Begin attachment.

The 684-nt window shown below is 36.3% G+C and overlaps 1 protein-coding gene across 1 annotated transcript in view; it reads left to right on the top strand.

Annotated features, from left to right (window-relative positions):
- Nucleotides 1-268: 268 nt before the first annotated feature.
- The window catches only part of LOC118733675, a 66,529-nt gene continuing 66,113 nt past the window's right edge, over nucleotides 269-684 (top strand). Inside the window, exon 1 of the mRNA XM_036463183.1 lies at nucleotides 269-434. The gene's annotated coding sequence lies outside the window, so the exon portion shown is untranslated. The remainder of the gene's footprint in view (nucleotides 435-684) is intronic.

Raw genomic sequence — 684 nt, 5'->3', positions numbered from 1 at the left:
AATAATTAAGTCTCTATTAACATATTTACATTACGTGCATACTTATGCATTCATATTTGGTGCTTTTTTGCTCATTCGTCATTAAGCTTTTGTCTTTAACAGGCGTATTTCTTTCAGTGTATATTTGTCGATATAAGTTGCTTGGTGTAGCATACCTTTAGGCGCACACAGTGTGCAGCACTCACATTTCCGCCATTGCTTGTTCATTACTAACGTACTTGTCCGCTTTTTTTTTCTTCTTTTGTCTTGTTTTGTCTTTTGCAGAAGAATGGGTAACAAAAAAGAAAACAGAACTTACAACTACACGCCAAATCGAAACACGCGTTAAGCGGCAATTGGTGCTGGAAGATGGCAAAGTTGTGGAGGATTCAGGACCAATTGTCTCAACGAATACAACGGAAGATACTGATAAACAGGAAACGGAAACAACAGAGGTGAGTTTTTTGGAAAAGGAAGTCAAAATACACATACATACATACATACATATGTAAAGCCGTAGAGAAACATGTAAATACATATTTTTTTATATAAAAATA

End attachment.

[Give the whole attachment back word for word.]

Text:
The 684-nt window shown below is 36.3% G+C and overlaps 1 protein-coding gene across 1 annotated transcript in view; it reads left to right on the top strand.

Annotated features, from left to right (window-relative positions):
- Nucleotides 1-268: 268 nt before the first annotated feature.
- The window catches only part of LOC118733675, a 66,529-nt gene continuing 66,113 nt past the window's right edge, over nucleotides 269-684 (top strand). Inside the window, exon 1 of the mRNA XM_036463183.1 lies at nucleotides 269-434. The gene's annotated coding sequence lies outside the window, so the exon portion shown is untranslated. The remainder of the gene's footprint in view (nucleotides 435-684) is intronic.

Raw genomic sequence — 684 nt, 5'->3', positions numbered from 1 at the left:
AATAATTAAGTCTCTATTAACATATTTACATTACGTGCATACTTATGCATTCATATTTGGTGCTTTTTTGCTCATTCGTCATTAAGCTTTTGTCTTTAACAGGCGTATTTCTTTCAGTGTATATTTGTCGATATAAGTTGCTTGGTGTAGCATACCTTTAGGCGCACACAGTGTGCAGCACTCACATTTCCGCCATTGCTTGTTCATTACTAACGTACTTGTCCGCTTTTTTTTTCTTCTTTTGTCTTGTTTTGTCTTTTGCAGAAGAATGGGTAACAAAAAAGAAAACAGAACTTACAACTACACGCCAAATCGAAACACGCGTTAAGCGGCAATTGGTGCTGGAAGATGGCAAAGTTGTGGAGGATTCAGGACCAATTGTCTCAACGAATACAACGGAAGATACTGATAAACAGGAAACGGAAACAACAGAGGTGAGTTTTTTGGAAAAGGAAGTCAAAATACACATACATACATACATACATATGTAAAGCCGTAGAGAAACATGTAAATACATATTTTTTTATATAAAAATA